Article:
By the time the most powerful tornado in Pennsylvania’s history completed its terrifying 47-mile journey, 18 people were dead, over 300 were injured, and 100 buildings had been leveled.

The peak wind speeds far exceeded the measuring limits of any weather instrument; anemometers weren’t much use above 100 mph. Yet the National Weather Service was able to declare confidently that the winds were better than 260 mph — an F5 tornado.

That had everything to do with the extraordinary detective work of Tetsuya “Ted” Fujita. He is the “F” in the tornado-intensity scale, which he developed by taking, and analyzing, thousands of damage photographs and inferring wind speeds.

Fujita, who died in 1998, is the subject of a PBS documentary, Mr. Tornado, which will air at 9 p.m. Tuesday on WHYY-TV, 12 days shy of the 35th anniversary of that Pennsylvania F5 during one of the deadliest tornado outbreaks in U.S. history. (The program will follow a Nova segment on the deadliest, which occurred in 2011.)

Some of the documentary’s archival tornado footage is frightfully breathtaking; more significantly, the program adds flesh to a figure whose name — like those of Charles Richter (earthquakes) and Herbert Saffir and Robert Simpson (hurricanes) — is forever associated with a number.

Viewers will learn that Fujita not only had a voracious appetite for tedium and detail, he evidently had a tapeworm.

One man’s obsession

A Pennsylvania State University professor named Greg Forbes was astounded at what nature had wreaked on May 31, 1985. Forbes was part of the post-storm forensic team, and he recalled last week that he was awed when he saw that a tornado had “crushed or rolled several huge petroleum storage tanks.”

Tornado damage in Niles, Ohio, in 1985.
National Weather Service
Tornado damage in Niles, Ohio, in 1985.

At his recommendation, the National Weather Service declared it an F5. Forbes knew the drill; he had participated in landmark tornado-surveillance projects while a graduate student under Fujita at the University of Chicago.

Fujita, who became a U.S. citizen, was part of a Japanese research team that examined the nuclear destruction of Hiroshima and Nagasaki in 1945. He observed damage patterns that were similar to those he would encounter after tornadoes.

While Fujita was trained as an engineer, he had an intense interest in meteorology, particularly thunderstorms. Forbes, who went on to become a fixture at the Weather Channel, recalled that Fujita came across a discarded thunderstorm study by Chicago’s Horace Byers. Fujita purchased a typewriter with English characters and sent a copy of his own study to Byers, who invited him to Chicago.

The United States is a battleground of air masses and a world capital of tornadoes, and they fired Fujita’s passion.

Image of the 1957 Fargo, N.D., twister, obtained by Fujita.
Ted Fujita
Image of the 1957 Fargo, N.D., twister, obtained by Fujita.

His first forensic foray was a two-year post-storm analysis of a massive tornado — one that lasted for six hours, with cloud tops 75,000 feet into the atmosphere — that struck Fargo, N.D., on June 20, 1957. From witnesses, he was able to obtain about 200 photographs, but he decided it would be better to take his own pictures.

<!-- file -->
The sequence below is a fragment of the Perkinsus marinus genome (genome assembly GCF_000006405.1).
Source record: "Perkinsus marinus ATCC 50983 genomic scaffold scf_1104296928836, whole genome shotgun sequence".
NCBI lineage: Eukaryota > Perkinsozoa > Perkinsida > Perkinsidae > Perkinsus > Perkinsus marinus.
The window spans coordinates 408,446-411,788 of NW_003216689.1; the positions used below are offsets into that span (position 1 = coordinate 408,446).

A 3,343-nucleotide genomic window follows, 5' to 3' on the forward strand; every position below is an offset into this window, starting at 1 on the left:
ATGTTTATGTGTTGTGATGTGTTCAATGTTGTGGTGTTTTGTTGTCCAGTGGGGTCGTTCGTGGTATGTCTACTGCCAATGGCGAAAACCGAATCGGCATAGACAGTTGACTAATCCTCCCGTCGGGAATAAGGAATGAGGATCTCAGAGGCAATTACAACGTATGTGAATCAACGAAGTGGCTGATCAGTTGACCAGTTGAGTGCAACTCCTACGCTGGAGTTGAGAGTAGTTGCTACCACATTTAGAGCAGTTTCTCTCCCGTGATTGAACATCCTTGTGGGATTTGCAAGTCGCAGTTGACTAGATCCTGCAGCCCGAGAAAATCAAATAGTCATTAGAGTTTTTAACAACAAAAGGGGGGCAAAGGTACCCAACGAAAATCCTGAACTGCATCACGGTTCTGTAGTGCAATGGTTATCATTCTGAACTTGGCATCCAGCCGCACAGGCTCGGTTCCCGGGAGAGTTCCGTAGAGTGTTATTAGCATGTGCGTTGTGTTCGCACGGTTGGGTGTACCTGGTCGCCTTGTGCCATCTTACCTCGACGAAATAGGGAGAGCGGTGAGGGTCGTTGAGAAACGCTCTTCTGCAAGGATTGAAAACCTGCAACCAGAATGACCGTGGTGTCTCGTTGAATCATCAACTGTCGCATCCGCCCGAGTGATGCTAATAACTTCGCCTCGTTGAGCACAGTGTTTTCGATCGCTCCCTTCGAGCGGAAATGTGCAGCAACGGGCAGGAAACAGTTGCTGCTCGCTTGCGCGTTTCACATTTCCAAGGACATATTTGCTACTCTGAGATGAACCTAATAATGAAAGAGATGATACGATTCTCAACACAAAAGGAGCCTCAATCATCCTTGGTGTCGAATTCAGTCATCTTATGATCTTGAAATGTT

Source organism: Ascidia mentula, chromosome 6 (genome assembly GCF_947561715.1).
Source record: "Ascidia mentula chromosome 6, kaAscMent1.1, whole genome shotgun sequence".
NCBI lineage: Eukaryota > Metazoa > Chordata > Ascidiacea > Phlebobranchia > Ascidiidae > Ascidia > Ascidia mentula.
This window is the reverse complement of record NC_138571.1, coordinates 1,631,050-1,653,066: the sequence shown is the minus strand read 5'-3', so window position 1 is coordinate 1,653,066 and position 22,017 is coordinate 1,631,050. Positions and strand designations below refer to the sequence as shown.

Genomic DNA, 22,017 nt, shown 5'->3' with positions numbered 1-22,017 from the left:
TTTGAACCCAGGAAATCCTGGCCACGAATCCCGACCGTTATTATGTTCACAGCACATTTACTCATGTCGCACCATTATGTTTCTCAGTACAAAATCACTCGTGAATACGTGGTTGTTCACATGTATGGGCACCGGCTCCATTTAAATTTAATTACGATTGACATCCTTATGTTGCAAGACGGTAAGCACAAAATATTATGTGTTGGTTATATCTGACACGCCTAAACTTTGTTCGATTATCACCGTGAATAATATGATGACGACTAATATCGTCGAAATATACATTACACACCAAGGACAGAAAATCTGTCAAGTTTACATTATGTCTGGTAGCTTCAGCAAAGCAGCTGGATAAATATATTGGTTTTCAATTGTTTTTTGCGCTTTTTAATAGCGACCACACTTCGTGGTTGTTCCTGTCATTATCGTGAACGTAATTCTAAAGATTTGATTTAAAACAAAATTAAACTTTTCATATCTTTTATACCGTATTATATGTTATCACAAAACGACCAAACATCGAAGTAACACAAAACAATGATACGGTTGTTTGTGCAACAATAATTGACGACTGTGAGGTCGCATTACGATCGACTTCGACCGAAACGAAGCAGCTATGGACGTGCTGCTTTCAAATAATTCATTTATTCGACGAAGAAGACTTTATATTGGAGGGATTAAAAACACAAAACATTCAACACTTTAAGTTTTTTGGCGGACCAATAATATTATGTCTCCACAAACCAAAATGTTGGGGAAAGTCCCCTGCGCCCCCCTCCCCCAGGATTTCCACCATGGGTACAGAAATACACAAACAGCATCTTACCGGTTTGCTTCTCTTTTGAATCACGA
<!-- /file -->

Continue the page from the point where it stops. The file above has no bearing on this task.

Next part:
He started chartering Cessnas for low-flying surveillance of tornado aftermaths and built a collection of thousands of photographs from which he was able to infer wind speeds, thus creating the Fujita Scale.

About the F Scale

The 1996 movie Twister begins with a scene in which a family scurries to a storm shelter as a tornado approaches in June 1969. The father is heard saying, “TV says it’s big, … maybe an F5.” That would have been news to Fujita in 1969. He did not publish his ranking scale until 1971, and the National Weather Service didn’t begin using it officially until 1973.

Seventeen years after the Fargo twister, Fujita undertook a major examination of the aftermath of what was then the worst tornado outbreak on record. Across 13 states, tornadoes killed 315 people on April 3 and 4, 1974, with 148 twisters causing damage over 2,500 miles of paths. His aerial surveys covered over 10,000 miles.

When the investigation was completed, Fujita produced a hand-drawn map with the tornado paths, complete with his F Scale numbers.

Enhancing the F Scale

No device ever has measured tornado wind speeds directly at the surface.

The Fujita Scale wasn’t perfect. Chet Henricksen, while in charge of the Mount Holly weather service office in 1994, questioned whether a July tornado that killed three people in Montgomery County was an F3, which could have winds up to 206 mph.

“Several technical articles suggest that wind speeds associated with some descriptions of damage are too high,” the weather service said in a 2004 report. Fujita himself had acknowledged that his scale needed editing.

Forbes was part of a committee of engineers and meteorologists who adjusted the scale to account for a range of buildings and other objects.

Tornado damage in Wheaton, Pa., in 1985.
National Weather Service
Tornado damage in Wheaton, Pa., in 1985.

The weather service published an “Enhanced Fujita Scale” in 2007, which tweaks the values for all six levels of winds, EF0 through EF5. An F0 could have winds as low as 40 mph, but it would have to have at least 65 mph to make it as an EF0. While Fujita’s F5 threshold was 261 mph with an upper limit of 318 mph, the EF5′s is 200 mph and above.

But in measuring the immeasurable, Fujita made an immeasurable contribution, Forbes said. Before Fujita, he said, according to some encyclopedias tornado winds “could reach 500 mph or even the speed of sound.”